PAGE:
Asked whether radio’s ability to recover from the recession is hampered by the emergence of Apple iTunes Radio, Connoisseur Media’s Jeff Warshaw said, “While any competition is a concern, we think one of the things that potentially insulates radio is having a live presence.” That relationship with listeners is not easy to replicate, he said.

Wilson, who said he was an early adopter of Pandora, described the service as background music. “There’s not a mic that opens and someone entertains and informs you,” as traditional radio does.

A common theme among the executives, however, was that radio can’t sit on its laurels but must figure out how to air compelling content without boring ads that turn off listeners.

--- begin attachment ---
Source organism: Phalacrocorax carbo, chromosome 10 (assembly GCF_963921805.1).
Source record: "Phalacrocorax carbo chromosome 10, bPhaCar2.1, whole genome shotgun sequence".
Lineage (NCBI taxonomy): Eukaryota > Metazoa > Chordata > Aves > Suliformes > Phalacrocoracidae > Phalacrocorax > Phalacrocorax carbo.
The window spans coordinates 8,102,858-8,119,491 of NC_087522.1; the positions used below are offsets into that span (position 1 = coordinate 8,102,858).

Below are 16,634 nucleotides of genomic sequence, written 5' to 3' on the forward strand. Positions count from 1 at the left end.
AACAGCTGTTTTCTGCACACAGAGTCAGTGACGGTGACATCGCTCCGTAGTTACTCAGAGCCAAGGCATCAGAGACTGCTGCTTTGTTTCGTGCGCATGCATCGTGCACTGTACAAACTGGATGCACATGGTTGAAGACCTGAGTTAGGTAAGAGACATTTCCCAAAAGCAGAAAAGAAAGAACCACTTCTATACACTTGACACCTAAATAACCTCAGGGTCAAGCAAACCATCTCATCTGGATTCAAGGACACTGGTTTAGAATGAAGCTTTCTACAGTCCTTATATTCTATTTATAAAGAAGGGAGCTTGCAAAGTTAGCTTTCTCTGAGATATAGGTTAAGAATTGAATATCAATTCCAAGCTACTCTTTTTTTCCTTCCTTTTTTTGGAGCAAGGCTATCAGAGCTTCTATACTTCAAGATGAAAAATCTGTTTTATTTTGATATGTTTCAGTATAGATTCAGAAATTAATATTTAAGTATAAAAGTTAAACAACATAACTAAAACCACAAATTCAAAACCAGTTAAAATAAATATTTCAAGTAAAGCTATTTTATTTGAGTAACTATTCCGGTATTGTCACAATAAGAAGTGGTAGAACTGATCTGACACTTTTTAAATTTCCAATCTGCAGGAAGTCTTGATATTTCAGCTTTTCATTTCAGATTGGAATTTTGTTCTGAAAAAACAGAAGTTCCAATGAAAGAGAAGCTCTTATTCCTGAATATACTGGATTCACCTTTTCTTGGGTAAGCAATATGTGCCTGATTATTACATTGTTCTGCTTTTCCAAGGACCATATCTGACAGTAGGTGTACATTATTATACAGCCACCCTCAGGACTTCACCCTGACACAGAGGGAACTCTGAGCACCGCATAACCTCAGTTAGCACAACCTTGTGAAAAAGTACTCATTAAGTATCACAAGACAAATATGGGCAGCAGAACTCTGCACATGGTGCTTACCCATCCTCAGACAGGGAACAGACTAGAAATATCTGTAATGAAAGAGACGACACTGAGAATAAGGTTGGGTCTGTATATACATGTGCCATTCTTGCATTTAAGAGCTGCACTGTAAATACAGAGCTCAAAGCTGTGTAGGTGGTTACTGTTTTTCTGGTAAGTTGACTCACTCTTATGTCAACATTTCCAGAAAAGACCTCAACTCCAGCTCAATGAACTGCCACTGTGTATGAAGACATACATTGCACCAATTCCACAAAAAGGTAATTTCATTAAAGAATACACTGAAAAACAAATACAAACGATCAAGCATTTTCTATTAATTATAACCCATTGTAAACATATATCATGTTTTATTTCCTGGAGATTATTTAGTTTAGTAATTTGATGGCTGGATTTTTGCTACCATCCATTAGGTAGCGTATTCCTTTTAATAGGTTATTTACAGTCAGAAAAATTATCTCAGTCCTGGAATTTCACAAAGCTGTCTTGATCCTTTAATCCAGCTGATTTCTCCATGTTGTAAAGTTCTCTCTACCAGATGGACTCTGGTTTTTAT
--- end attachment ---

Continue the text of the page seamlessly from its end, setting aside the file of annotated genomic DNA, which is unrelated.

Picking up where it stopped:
Wilson said that while the industry gets “caught up in talking about the digital age, we’re still terrestrial stations,” and most revenue still comes from analog signals. “We’re letting the product go downhill. We’re running crappy ads. The commercials have got to be compelling.”

As for radio’s competition from online audio, Cumulus in particular sees the audio universe as expanding. Explaining the company’s recent deal with Rdio, Cumulus Chairman/CEO Lew Dickey said, “We’re thinking of Rdio as a complement to our business. We want to be able to play across the entire audio ecosystem.”


The days are numbered for so-called “Franken FMs,” those low-power TV stations operating on analog audio carriers of TV Channel 6 signals at 87.7 and 87.9 MHz.